opinion

Money in the Middle

Ernest Greene
Looking down on the Las Vegas Strip from my suite at The Venetian back in January, a lyric from a half-forgotten Leonard Cohen song played through my head: "The place is dead as heaven on a Saturday night."

It was, in fact, Saturday night around midnight. On every previous visit, starting when I was a kid and Vegas was a one-street town, that one street would have been a river of head- and taillights at such a moment. Instead, I saw only the lonely beacons of cruising cabs, with hardly a civilian vehicle among them.

Much has already been said about the subdued atmosphere at this year's AEE — about the reduced number of exhibitors, the smaller booths, the shorter autograph lines, the light floor traffic — but with our industry's narcissistic self-absorption, we may have failed to notice the bigger picture of which our discontent was a part.

Las Vegas is as much a symbol of the entertainment industry's economic might as Hollywood, or for that matter, Porn Valley. The "conventional wisdom" (regular readers know that phrase only appears in this column bracketed by irony-quotes) has been that the entertainment business is recession-proof and not subject to the usual cycles in which other endeavors rise and fall. In good times, people want entertainment. In bad times, they need it.

This has always been something of a myth, born during the Depression when, yes, people did crave the distraction that cinematic spectacle provided. But back in the era of the great movie palaces, flickers were also a terrific bargain. For a nickel, you got a cartoon, a newsreel or other short subject plus a full-length feature. Nowadays, a mainstream feature can run you 11 bucks a ticket at a suburban multiplex with no amenities. Add in the cost of gas to get there, parking, any form of refreshment and you've got yourself a pretty expensive night on the town.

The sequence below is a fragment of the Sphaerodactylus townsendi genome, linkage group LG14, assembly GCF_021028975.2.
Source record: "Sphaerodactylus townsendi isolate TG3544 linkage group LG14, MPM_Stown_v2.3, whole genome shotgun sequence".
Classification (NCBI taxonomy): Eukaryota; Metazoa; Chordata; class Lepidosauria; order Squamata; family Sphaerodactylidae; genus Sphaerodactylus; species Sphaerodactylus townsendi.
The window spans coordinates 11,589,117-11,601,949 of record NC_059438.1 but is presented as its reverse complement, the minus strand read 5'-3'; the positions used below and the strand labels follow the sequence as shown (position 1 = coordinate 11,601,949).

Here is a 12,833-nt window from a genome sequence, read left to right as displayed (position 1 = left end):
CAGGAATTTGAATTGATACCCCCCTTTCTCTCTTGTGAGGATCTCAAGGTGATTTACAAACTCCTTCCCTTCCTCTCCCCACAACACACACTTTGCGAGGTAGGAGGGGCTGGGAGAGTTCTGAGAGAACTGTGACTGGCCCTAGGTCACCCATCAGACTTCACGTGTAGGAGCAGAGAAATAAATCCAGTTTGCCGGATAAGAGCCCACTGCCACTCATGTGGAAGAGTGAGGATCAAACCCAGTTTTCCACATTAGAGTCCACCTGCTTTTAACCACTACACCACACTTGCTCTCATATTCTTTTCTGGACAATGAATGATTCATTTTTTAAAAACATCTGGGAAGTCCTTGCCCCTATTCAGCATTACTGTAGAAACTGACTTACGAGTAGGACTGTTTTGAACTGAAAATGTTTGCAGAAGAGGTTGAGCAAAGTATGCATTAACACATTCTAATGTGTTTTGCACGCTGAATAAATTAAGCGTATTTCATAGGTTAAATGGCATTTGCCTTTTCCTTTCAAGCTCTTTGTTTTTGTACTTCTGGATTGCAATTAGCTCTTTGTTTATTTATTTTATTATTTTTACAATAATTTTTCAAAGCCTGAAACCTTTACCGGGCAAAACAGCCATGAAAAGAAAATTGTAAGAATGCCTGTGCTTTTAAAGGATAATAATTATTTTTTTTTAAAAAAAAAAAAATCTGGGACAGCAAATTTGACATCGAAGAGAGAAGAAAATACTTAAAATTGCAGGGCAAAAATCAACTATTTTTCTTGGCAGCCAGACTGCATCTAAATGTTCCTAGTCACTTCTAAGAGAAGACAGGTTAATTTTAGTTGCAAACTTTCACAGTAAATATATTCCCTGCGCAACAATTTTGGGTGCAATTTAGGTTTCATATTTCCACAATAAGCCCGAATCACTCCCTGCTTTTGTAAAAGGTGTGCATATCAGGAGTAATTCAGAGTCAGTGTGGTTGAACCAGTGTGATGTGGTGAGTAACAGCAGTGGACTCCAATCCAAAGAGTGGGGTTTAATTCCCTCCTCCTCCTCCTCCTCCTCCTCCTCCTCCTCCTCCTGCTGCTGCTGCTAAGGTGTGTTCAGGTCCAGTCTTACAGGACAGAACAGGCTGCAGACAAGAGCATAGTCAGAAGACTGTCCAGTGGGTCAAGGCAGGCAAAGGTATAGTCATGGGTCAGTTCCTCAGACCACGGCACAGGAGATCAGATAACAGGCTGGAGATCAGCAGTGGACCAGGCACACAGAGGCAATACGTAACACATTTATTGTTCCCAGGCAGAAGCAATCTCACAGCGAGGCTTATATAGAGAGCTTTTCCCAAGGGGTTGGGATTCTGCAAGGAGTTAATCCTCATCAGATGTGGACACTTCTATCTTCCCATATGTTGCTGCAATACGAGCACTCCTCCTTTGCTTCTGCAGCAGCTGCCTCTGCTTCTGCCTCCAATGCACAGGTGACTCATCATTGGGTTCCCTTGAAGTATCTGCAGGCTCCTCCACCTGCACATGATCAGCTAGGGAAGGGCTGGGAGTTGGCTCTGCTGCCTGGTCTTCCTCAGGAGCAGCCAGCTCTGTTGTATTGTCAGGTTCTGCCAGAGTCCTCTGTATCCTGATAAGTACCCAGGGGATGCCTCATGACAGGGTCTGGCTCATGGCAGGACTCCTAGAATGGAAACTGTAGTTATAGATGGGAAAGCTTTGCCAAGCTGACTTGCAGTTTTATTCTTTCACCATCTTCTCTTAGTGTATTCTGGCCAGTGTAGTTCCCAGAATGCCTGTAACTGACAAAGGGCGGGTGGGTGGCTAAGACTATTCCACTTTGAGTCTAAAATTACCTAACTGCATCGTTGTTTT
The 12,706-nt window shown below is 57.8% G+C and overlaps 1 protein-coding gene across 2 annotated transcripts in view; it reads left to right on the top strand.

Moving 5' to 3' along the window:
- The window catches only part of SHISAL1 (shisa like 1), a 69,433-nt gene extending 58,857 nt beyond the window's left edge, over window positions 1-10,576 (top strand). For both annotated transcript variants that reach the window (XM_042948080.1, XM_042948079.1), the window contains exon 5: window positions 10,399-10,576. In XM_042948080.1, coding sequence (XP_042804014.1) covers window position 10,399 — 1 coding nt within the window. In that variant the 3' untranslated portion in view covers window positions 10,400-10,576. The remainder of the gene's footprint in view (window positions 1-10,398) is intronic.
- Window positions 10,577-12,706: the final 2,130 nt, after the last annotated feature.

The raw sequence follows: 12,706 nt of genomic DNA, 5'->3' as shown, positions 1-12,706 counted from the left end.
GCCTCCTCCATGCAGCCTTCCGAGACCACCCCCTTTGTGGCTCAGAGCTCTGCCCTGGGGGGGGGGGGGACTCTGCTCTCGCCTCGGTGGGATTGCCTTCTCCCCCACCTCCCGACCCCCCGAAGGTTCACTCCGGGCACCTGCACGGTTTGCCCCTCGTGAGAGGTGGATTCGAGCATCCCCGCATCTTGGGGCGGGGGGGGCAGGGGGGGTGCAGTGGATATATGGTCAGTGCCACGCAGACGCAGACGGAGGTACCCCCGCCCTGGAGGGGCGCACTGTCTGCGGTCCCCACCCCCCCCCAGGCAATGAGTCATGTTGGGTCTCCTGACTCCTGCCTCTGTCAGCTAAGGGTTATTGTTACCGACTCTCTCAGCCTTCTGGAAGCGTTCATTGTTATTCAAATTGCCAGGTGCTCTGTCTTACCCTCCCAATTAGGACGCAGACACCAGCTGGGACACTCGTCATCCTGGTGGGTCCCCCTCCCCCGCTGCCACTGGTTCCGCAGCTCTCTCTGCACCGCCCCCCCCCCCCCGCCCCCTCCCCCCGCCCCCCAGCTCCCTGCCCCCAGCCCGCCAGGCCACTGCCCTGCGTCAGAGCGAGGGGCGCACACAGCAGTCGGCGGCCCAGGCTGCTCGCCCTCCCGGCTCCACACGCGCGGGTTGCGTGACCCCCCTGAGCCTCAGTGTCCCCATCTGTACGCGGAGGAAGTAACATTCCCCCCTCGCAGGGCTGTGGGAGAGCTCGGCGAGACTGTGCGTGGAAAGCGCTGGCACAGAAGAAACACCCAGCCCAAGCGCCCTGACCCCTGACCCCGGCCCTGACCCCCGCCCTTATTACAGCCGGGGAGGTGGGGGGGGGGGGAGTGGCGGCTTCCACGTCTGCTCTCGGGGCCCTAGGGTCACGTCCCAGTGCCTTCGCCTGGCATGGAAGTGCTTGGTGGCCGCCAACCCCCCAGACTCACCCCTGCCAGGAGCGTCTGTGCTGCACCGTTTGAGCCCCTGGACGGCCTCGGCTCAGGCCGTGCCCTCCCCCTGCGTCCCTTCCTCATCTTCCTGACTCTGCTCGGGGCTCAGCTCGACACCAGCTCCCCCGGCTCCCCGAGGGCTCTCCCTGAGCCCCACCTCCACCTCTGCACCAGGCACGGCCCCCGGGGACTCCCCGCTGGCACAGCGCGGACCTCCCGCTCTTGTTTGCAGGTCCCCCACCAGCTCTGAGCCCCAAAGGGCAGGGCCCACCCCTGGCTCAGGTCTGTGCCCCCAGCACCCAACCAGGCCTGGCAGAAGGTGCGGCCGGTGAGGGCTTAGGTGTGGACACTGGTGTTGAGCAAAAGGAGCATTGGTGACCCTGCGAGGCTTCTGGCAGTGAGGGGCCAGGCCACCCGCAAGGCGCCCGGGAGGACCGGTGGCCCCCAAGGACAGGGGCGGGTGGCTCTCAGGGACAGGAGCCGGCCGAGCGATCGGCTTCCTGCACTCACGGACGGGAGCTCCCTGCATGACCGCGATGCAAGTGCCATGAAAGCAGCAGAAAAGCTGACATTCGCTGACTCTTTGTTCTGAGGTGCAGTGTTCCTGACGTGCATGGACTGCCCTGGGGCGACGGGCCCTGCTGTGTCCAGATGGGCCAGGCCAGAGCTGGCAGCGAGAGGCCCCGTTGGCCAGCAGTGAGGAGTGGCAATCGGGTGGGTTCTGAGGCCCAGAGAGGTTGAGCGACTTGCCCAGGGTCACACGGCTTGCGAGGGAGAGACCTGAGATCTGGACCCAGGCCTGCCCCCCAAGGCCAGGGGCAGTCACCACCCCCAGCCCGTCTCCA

So what has this got to do with porn? More than many of us think. We've become part of the macro-economy, with all the good and bad things that entails. If Big Hollywood is no longer immune to the shifting economic tides, the Other Hollywood can't expect to be, either. Things are tough all over, and that impacts us directly now that we're a big market — we're no longer dependent on a small, obsessive audience to support what has become a vast complex of interrelated enterprises.

Consider just one aspect of the situation in Vegas.

When room occupancy is down all over the city, fewer weary, bleary tourists will be stumbling up to their rooms in the middle of the night and jerking themselves to sleep with some pay-per-view porn on the in-room TV. That means less revenue for the hotels and thus fewer buys for what we sell. When the hospitality industry hurts, so do we.

Like theatrical films, home video is no longer such a great bargain. While shrewd online shoppers or bargain-barrel divers may score their share of cheap porn, the typical retail price for a new X-rated release hovers around $20, a not-insubstantial sum for a guy who is upside down on a jumbo mortgage.

Adult cable is another expendable luxury. It costs more per month than HBO, and a lot of consumers are already cutting back to basic cable in an increasingly desperate attempt to stave off foreclosure notices.